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U.S. Geological Survey scientists will inject a harmless, bright red fluorescent dye into the auxiliary lock at Locks and Dam 14 on the Mississippi River near Pleasant Valley, Iowa, June 13, weather permitting. If needed, a backup date is scheduled for June 27.
The goal of the dye study is to understand how well water mixes within the lock chamber, to quantify the amount of leakage into and out of the lock through the gates, and to determine how quickly the dye becomes diluted downstream once released from the lock. Such information is used by federal, state, and local agencies for various engineering applications.
The red dye—known as Rhodamine WT—will be injected into the filling system of the auxiliary lock and may be visible for about a mile downstream along the Iowa shoreline. More dye will be added periodically throughout the day.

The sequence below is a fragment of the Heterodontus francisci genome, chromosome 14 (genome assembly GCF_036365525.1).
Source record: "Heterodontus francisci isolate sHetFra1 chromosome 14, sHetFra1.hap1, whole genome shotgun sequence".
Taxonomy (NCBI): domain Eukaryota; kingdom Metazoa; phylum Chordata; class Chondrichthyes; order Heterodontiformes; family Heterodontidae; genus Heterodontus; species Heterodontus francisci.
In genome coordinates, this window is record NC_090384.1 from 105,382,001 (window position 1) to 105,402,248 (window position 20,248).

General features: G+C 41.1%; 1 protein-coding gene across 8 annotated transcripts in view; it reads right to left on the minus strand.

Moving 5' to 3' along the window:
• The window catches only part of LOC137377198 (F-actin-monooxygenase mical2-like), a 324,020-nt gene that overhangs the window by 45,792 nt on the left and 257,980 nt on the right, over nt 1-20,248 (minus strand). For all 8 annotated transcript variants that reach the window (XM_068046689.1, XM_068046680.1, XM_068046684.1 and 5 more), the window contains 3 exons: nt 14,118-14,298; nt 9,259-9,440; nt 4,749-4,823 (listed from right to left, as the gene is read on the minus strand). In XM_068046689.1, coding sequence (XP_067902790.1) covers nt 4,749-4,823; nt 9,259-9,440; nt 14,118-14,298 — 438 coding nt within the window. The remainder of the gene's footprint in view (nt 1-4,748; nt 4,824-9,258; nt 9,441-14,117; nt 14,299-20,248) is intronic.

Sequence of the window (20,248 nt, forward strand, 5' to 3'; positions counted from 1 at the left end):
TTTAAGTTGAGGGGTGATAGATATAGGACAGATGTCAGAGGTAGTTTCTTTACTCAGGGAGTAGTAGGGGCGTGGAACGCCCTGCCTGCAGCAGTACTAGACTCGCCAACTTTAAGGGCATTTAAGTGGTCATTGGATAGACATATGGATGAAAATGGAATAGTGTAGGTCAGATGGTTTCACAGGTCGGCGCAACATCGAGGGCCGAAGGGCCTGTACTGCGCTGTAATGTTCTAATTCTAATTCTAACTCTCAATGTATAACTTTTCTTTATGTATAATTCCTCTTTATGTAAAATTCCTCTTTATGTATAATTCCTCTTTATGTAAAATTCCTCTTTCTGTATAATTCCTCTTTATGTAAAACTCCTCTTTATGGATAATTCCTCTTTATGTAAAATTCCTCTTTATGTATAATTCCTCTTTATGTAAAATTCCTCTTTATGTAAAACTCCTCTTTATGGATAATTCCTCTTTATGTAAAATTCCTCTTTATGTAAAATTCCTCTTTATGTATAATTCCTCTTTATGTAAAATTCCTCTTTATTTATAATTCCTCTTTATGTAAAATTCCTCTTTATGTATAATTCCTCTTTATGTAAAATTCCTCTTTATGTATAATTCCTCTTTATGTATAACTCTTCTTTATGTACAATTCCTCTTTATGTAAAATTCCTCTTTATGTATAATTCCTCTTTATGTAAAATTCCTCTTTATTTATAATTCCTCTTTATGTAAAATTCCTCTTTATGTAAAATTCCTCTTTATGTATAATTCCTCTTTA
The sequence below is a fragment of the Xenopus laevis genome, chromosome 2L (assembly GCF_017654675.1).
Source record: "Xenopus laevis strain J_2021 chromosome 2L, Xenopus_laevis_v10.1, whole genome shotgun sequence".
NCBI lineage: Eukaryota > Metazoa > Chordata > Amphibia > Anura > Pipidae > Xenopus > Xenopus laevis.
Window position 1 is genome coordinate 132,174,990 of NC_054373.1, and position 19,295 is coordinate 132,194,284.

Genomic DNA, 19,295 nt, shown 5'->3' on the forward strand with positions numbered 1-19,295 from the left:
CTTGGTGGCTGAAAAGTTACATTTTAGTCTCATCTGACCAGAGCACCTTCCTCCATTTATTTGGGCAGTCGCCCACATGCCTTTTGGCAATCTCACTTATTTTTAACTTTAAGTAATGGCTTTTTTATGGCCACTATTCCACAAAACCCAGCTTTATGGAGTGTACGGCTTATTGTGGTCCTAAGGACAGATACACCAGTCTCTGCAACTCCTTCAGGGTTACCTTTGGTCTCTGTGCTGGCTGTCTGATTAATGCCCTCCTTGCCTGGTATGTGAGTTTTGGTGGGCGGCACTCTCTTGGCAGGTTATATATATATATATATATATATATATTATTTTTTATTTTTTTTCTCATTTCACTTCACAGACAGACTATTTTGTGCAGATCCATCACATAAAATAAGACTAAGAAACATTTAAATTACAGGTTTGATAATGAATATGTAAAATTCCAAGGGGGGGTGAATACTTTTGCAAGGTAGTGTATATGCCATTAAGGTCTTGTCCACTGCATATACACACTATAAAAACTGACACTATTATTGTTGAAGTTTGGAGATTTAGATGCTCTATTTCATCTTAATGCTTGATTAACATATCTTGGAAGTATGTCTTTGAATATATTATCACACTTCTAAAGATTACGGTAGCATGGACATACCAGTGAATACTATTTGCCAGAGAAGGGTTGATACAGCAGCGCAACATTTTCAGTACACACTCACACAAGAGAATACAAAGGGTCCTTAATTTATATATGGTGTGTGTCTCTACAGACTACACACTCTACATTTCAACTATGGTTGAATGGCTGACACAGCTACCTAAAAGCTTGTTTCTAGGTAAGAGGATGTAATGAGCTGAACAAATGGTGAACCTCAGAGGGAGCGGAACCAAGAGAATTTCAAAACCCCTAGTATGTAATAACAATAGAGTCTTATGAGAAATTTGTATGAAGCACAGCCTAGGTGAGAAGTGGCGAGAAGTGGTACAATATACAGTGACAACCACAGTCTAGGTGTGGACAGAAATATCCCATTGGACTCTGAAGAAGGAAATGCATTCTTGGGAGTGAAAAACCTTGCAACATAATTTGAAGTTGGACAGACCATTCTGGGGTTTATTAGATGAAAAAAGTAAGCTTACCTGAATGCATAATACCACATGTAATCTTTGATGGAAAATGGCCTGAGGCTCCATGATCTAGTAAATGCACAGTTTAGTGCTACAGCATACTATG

Rhodamine WT, which has been used in hydrologic studies for decades, is approved for use as a water tracer by the U.S. Environmental Protection Agency and is harmless to people, fish, and plants at the concentration being used for this study.
No impact to boats in the river is expected during or after the dye injection. During the study, dye concentrations will be measured at several points in the lock chamber and downstream of the lock by bank and boat-mounted equipment.
Researchers will measure the distribution of the dye in the auxiliary lock and map the dyed water downstream after the dyed water in the lock is released. This study is not expected to impact the operation of the main lock at Locks and Dam 14 or cause any navigation delays in the area.